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Monday, November 29, 2021

Havfram, J.P. Morgan to Order 'Series' of Wind Turbine Installation Vessels

Maritime Activity Reports, Inc.

November 23, 2021

Credit: Havfram

Credit: Havfram

Institutional investors advised by J.P. Morgan Global Alternatives, in cooperation with Norwegian offshore services firm Havfram, have signed a letter of intent with China's CIMC-Raffles to build "a series of next-generation, state-of-the-art wind turbine installation vessels (“WTIV”)."

The jack-up installation units will be offered for market entry in 2024, Havfram said.

The first vessels will be built at CIMC-Raffle’s Yantai yard in China for delivery in 2024. 

"The plan is to operate several vessels in the global offshore wind market with both traditional jack-ups for turbine installation as well as a cost-effective feeder solution for the US market in particular,"

Havfram said, without sharing details on how many vessels exactly would be ordered. Financial details were not shared either.

"The WTIVs have been designed and created by an experienced offshore wind team focusing on installation efficiency in partnership with Gusto MSC as ship designer and in close collaboration with leading offshore wind developers and turbine suppliers," Havfram said.

The design includes green technologies and lessons learned from more than a decade of experience from WTIV operations and offshore wind construction, the company added. Credit: Havfram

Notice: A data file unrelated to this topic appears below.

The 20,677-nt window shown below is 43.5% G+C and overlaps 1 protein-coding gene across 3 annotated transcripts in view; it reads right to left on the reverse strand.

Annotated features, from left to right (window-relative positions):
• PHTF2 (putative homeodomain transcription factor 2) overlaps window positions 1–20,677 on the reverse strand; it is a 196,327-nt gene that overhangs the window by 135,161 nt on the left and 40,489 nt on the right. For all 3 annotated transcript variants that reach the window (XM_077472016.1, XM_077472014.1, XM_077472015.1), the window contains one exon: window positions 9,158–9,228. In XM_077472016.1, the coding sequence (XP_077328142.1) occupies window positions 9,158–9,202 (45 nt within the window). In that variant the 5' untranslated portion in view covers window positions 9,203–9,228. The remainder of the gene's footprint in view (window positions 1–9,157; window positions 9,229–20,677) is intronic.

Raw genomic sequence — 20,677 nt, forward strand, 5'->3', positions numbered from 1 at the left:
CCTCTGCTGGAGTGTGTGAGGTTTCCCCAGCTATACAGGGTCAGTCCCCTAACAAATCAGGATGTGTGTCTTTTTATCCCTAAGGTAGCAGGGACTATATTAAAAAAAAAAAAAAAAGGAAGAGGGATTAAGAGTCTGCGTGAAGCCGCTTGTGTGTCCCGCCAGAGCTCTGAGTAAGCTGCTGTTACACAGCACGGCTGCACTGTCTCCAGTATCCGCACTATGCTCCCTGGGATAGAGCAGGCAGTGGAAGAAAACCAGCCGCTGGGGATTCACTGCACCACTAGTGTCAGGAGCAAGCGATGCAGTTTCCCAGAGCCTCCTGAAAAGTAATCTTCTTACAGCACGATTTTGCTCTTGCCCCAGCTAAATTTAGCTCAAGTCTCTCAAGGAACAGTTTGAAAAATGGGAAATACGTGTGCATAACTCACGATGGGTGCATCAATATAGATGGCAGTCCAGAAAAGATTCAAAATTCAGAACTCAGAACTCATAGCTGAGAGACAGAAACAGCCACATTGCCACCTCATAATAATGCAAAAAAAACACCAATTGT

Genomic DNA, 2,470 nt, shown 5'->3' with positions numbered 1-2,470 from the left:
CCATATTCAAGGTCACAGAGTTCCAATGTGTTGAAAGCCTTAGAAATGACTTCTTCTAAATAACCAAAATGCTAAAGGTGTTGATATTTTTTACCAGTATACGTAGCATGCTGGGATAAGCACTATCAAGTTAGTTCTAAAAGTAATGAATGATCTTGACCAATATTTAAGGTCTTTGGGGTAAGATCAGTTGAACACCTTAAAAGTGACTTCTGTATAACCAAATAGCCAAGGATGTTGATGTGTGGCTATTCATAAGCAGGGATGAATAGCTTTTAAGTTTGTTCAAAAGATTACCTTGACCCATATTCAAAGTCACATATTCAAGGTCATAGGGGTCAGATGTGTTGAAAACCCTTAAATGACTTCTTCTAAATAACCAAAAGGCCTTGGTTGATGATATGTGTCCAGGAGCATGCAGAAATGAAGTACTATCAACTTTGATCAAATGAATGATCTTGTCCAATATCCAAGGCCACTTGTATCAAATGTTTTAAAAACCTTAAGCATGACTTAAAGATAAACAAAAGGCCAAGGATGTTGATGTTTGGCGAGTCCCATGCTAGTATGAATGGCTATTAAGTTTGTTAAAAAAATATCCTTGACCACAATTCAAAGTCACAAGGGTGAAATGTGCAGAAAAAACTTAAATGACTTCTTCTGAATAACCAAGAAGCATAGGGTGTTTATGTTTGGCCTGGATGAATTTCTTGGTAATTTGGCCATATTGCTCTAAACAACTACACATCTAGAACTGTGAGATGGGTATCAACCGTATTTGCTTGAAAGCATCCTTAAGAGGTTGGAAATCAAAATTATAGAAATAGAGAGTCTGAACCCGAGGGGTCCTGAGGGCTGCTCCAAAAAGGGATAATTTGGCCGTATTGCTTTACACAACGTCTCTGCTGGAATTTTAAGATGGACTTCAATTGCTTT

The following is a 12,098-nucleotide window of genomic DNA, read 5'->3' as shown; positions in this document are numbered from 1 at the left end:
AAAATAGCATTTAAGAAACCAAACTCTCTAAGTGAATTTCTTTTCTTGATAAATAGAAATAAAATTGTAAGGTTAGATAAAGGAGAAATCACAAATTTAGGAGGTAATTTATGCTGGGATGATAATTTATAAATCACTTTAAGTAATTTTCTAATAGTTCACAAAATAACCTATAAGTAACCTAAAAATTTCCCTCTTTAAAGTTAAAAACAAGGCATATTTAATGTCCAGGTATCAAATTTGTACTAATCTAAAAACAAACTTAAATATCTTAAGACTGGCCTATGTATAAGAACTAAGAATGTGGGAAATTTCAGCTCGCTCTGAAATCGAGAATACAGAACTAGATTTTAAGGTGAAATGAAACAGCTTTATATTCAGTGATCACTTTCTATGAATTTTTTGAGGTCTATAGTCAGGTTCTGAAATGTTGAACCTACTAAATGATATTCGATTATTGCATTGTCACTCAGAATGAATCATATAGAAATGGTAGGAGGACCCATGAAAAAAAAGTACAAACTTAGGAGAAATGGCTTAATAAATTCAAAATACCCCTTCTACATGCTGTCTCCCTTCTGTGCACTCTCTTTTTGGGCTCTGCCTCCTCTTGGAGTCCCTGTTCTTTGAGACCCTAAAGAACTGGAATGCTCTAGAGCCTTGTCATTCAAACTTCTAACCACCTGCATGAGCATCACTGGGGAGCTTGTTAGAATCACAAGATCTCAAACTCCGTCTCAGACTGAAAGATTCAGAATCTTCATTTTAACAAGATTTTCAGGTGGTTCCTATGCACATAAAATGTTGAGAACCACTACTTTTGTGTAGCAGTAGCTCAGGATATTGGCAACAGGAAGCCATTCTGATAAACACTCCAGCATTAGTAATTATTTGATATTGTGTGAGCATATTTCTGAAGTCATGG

J.P. Morgan’s Global Transportation Group is a developer, owner, and operator of a broad range of air, sea, and land-based transportation assets., with a fleet of over 100 vessels.  

Havfram, previously known as Ocean Installer, is an offshore marine construction company best known for its subsea installation services in the oil and gas sector. 

The company in December 2020 changed its name to Havfram - Ocean Forward in Norwegian - saying the name change reflected the company's growing commitment to offshore wind. 

The agreement with CIMC comes less than two months after the company said it planned to order a jack-up wind turbine installation vessel capable of installing giant wind turbines of the future, aimed at the growing U.S. offshore wind market.

It at the time said the vessel would have "class-leading" hook height and the capability to install the next generation of 20MW plus wind turbines while having the potential to be powered by zero-emission fuel.

 


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